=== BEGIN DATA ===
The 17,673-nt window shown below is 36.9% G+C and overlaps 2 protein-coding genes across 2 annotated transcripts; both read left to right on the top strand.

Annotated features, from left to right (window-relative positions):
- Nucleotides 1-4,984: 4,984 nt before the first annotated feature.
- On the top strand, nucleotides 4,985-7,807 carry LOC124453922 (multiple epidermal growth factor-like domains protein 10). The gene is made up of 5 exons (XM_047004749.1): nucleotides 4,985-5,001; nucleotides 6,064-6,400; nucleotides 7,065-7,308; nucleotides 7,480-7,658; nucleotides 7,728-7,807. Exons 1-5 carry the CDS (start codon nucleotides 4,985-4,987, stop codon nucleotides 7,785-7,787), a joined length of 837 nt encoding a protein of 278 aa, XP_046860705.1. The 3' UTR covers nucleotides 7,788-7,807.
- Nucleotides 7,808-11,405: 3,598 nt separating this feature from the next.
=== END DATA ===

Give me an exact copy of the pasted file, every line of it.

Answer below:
The 17,673-nt window shown below is 36.9% G+C and overlaps 2 protein-coding genes across 2 annotated transcripts; both read left to right on the top strand.

Annotated features, from left to right (window-relative positions):
- Nucleotides 1-4,984: 4,984 nt before the first annotated feature.
- On the top strand, nucleotides 4,985-7,807 carry LOC124453922 (multiple epidermal growth factor-like domains protein 10). The gene is made up of 5 exons (XM_047004749.1): nucleotides 4,985-5,001; nucleotides 6,064-6,400; nucleotides 7,065-7,308; nucleotides 7,480-7,658; nucleotides 7,728-7,807. Exons 1-5 carry the CDS (start codon nucleotides 4,985-4,987, stop codon nucleotides 7,785-7,787), a joined length of 837 nt encoding a protein of 278 aa, XP_046860705.1. The 3' UTR covers nucleotides 7,788-7,807.
- Nucleotides 7,808-11,405: 3,598 nt separating this feature from the next.